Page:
Tuesday, February 07, 2006


It's okay...we can stop talking about the Super Bowl commercials now. Really. It's the same shit every year. Everybody gets super excited to watch the commercials because we don't give a rat's ass who wins the fucking game - and then all we hear about the next day is how shitty the commercials were. Every year. People need to lower their expectations just a tad. Not every :30 TV ad can be a staggering work of genius. Here's why:

11:47 a.m.

For those of you who may be unfamiliar, I am in advertising. Creative advertising. Direct marketing. Persuasive communications. In fact, if you do any kind of marketing at all, you should e-mail me – I guarantee I can improve your marketing ROI. But enough sales – today I want to tell you about how creative advertising gets done in the real world.

Every once in a while I’m sure you see or hear an ad you really like – a cute outdoor board, a clever television spot, a funny radio ad, etc. But what you don’t get to see are all the good ideas that never made it. In fact, most of the best creative work gets shit-canned before the client even sees it. Really. All my best ideas end up in the recycling bin, literally.

What happens, typically, is a client calls with a particular need. A new logo. A web site. A direct mail package. An integrated marketing campaign: signage, take-ones, splash URL, postcard mailings, fulfillment DM - you name it. The need could be anything in the realm of marketing communications – from basic strategy decks to pretty PowerPoint presentations. Sometimes a client doesn’t even know what they need other than to get more people to buy their stuff, so they ask us to provide a little guidance – which we are always more than happy to do because we're in the business of getting people to buy things they don't need with money they either don't have or ought to be saving for social security's inevitable insolvency.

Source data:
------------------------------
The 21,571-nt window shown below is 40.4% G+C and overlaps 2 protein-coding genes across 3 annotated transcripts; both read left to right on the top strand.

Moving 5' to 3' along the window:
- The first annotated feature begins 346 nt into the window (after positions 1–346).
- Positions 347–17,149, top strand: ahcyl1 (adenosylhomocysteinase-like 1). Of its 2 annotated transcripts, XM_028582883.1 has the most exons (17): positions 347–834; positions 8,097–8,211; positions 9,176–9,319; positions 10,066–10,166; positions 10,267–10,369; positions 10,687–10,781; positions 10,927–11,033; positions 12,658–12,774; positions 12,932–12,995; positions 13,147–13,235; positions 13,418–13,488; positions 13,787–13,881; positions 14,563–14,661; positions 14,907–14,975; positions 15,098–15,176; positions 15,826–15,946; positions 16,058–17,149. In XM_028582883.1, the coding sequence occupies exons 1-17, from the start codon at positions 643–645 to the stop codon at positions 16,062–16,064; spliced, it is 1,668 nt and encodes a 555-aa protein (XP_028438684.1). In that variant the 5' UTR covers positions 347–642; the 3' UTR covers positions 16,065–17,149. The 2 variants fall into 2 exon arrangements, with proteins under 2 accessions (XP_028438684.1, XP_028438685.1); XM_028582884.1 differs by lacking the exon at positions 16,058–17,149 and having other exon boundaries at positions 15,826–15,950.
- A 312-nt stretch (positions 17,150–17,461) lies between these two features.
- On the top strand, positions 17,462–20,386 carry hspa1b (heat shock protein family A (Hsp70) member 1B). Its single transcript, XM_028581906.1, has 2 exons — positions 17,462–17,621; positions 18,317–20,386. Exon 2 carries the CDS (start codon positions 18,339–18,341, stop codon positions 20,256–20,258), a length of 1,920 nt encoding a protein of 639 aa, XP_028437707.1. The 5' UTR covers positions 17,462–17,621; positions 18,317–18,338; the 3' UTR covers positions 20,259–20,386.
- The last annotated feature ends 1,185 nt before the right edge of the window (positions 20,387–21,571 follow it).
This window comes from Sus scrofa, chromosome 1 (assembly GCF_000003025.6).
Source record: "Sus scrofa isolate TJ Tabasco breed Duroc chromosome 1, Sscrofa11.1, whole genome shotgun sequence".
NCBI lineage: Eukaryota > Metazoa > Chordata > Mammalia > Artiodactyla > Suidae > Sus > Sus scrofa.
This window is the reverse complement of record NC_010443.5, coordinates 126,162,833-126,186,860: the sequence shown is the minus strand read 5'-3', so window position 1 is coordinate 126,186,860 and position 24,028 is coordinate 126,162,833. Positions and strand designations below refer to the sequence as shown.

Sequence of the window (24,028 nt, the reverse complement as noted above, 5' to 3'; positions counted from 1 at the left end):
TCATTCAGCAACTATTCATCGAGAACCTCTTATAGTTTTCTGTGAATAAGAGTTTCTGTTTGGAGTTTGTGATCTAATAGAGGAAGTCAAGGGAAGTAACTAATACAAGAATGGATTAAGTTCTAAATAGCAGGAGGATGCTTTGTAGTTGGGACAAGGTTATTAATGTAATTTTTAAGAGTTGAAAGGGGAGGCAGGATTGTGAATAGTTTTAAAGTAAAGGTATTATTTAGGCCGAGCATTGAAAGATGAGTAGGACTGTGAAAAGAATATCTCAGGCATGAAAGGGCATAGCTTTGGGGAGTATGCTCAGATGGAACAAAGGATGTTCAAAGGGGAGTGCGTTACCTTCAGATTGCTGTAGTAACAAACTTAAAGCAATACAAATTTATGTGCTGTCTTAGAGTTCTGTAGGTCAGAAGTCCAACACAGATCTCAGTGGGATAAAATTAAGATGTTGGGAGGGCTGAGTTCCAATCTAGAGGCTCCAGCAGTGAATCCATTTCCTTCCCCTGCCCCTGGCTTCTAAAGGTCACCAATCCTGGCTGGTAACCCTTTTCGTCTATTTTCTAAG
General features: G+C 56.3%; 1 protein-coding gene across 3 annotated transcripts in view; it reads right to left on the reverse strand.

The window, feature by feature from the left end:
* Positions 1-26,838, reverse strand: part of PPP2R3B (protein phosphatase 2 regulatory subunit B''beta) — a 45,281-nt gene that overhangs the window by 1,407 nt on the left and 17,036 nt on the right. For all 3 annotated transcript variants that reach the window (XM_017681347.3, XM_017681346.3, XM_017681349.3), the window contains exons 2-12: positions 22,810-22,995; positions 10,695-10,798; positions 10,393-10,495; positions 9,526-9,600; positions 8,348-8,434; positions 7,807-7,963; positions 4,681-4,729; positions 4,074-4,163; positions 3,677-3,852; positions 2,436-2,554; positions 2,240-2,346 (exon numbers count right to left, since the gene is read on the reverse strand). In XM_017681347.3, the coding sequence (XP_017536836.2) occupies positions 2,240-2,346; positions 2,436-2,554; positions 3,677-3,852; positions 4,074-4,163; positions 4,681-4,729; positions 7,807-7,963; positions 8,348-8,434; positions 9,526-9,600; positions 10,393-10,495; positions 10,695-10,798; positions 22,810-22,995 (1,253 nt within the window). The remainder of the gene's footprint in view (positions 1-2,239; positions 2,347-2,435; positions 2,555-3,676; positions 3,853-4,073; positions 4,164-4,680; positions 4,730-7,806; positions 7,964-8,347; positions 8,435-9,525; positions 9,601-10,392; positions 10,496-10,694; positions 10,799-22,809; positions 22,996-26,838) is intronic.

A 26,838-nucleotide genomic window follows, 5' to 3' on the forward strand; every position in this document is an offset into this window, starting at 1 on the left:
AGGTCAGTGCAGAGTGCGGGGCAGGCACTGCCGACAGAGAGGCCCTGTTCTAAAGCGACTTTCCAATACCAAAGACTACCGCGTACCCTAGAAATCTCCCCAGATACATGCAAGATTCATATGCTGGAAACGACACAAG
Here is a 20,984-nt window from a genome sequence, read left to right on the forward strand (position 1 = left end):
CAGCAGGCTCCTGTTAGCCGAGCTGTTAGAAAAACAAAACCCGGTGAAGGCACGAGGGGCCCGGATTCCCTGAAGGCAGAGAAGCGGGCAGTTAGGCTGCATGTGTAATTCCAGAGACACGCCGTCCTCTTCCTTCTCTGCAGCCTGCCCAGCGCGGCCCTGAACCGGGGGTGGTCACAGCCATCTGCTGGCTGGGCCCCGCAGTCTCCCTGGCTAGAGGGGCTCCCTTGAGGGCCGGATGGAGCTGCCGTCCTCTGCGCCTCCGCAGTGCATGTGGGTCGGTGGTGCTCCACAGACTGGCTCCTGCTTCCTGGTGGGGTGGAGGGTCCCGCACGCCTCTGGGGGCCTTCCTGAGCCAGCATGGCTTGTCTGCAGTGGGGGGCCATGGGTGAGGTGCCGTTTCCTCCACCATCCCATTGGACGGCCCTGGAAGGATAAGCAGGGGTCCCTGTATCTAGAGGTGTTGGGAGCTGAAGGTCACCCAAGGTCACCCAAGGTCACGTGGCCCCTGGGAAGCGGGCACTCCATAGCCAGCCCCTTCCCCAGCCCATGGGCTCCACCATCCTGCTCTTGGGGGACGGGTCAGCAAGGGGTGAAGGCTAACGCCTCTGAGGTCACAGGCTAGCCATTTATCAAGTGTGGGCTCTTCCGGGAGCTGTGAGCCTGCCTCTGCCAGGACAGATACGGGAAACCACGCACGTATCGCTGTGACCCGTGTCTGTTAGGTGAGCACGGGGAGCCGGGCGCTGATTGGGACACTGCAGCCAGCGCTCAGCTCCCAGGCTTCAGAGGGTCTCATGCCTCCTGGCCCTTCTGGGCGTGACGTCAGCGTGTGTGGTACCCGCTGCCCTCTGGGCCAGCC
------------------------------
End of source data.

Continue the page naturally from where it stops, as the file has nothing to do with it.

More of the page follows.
After the needs discovery phase, creative deliverables are itemized and a completely unreasonable schedule is drawn up. That’s because most people looking for creative marketing don’t understand the triangle principle.


In the world of advertising, and indeed in most business endeavors, the triangle principle is the golden rule. Simply put, you can choose any two sides you want - but ONLY TWO. So you can get your marketing good and fast, but it won’t be cheap. You can get it good and cheap, but it will take forever. Or you can get it cheap and fast, but it won’t be any good. Sorry, that's the way of the world. Economists call it opportunity cost. Everything comes at the expense of something else. Quality for speed. Speed for price. Price for quality. Etc.

Unfortunately, as I stated earlier, most people looking for creative marketing don’t understand the triangle principle – they come in looking for, and expecting, all three sides! So it then becomes the agency's challenge to deliver on the illusion that we are good, fast, AND cheap – when the fact of the matter is I'd have better luck getting a sponge bath from Stacy Keibler than hitting that improbable Trifecta.

So how is “creative” work actually created?